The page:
HINT: If the beats are almost in sync and they have only a small difference (or they just start to drift apart), you can try to correct this with the Pitch Bend function. This slows down or speeds up one song temporarily, until the beats are matched exactly. Use this function only if the difference is really small, otherwise it is probably easier to hit Cue and Play and try again.

HINT-2: You can also use the Hold function to bring the songs in sync. Press and hold "Hold" at the start of the beat (i.e. on the bass drum) and release it together with the other song playing.

If you beatmix more that two or three songs in succession, you will soon come to a point, where you have a song that is tempoed too fast or too slow for the next mix to succeed. For such cases, you can use the "~0" or "~=" buttons.

The "~0" button brings the tempo of the current song gradually to zero. The shift is 0.20% per second, which should go unnoticed by the audience. (This is also dependent on the type/style of the song).

The "~=" button tries to "average" the tempos of the two songs, so that appr. two thirds of the tempo difference is above zero and one third below. That way, none of the two songs will be tempoed too high or too low. The tempo of the playing WinAmp is changed gradually, the non-playing WinAmp changes at once.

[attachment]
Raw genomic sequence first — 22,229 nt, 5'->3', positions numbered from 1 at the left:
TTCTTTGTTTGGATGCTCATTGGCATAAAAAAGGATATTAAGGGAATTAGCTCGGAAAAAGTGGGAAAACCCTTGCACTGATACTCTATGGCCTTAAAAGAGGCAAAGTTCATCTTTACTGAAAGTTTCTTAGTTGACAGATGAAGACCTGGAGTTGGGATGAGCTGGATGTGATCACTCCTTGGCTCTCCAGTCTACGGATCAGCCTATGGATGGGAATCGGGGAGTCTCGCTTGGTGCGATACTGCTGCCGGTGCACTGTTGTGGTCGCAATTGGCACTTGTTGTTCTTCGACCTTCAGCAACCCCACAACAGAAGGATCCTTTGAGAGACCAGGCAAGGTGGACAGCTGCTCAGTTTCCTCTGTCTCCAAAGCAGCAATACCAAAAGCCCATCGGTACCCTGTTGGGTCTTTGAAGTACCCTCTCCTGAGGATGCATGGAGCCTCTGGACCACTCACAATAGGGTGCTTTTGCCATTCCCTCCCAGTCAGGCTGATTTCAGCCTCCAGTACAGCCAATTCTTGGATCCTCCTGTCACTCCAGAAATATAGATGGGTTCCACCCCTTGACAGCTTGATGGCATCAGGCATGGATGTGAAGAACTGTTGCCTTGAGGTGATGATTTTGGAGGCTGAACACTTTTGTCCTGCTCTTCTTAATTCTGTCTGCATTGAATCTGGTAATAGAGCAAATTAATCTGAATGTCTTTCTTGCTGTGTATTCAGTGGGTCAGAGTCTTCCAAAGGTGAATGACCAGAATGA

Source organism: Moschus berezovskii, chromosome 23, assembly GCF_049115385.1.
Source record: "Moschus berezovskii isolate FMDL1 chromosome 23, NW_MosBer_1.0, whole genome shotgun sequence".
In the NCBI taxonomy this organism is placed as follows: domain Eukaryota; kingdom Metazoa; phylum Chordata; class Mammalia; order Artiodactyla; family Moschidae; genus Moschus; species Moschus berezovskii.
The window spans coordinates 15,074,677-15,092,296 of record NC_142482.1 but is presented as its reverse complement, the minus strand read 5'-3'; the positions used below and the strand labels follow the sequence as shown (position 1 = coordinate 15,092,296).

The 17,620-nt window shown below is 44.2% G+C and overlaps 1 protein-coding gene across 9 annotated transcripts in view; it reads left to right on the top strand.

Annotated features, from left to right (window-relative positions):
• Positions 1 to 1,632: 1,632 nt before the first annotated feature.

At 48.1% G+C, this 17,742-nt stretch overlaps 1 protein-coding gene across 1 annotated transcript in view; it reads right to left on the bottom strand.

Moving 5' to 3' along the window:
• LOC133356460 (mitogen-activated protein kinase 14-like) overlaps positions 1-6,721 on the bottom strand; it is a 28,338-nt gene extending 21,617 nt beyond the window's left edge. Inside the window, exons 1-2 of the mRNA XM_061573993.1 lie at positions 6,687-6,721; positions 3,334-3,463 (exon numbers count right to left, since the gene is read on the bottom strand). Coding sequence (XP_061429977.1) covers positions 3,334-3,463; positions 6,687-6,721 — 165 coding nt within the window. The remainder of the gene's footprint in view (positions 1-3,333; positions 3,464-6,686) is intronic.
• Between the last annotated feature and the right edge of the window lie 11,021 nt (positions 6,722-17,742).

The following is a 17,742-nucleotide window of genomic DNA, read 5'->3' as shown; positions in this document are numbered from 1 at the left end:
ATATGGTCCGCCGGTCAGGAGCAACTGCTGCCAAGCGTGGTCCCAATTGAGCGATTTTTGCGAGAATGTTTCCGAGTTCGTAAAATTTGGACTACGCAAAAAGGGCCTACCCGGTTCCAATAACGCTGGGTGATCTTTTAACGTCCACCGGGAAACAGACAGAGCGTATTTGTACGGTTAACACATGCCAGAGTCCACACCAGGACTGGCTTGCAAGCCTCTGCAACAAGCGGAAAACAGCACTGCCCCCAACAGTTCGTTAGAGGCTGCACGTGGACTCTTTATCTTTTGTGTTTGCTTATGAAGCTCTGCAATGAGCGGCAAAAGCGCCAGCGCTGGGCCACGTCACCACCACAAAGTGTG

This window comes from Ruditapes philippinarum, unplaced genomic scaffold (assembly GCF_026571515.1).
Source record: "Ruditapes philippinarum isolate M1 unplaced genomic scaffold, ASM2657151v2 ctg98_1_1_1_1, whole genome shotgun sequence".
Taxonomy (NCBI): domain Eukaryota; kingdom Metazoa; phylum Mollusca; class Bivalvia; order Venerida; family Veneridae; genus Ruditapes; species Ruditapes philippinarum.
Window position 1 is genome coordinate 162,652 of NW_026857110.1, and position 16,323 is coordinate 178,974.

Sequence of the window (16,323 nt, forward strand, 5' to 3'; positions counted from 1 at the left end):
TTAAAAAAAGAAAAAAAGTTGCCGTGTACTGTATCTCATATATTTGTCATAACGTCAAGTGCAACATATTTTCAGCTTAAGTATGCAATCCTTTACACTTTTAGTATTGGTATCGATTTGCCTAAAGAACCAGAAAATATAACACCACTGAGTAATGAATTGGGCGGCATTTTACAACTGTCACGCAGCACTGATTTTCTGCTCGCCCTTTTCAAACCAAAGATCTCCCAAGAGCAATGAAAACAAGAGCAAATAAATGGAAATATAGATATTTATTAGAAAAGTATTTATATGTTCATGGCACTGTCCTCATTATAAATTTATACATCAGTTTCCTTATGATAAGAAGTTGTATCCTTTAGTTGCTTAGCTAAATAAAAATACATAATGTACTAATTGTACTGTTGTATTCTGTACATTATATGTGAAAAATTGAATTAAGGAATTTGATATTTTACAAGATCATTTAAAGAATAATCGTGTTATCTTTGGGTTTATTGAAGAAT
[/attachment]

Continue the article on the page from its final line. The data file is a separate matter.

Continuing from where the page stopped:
Unfortunately, not all songs lend themselves to Beatmixing. Apart from the BPM issues, at least one of the songs (preferably both) has to have a long section without melody and a clear beat. Otherwise, you will end up mixing the melodies or the vocals of the songs, which will not sound as you would like. (Maybe you understand now, why many special "Club" mixes have such long beat-only sections - these are a blessing for the Beatmixing DJ).

Tutorial - Using the "Metronome" method

Clicking the BPM button is a quick and practical way to find the speed of a song, but it is not very accurate. Depending on the song and your rhythm skills, you can achieve an accuracy of about +/-0.40 BPM, which is not good enough for some purposes.

A much more accurate way of measuring the BPM count of a song, is to synchronize it with another sound source that has a known BPM count. When the two sounds are in sync, then their BPMs are equal. This is the "Metronome" method.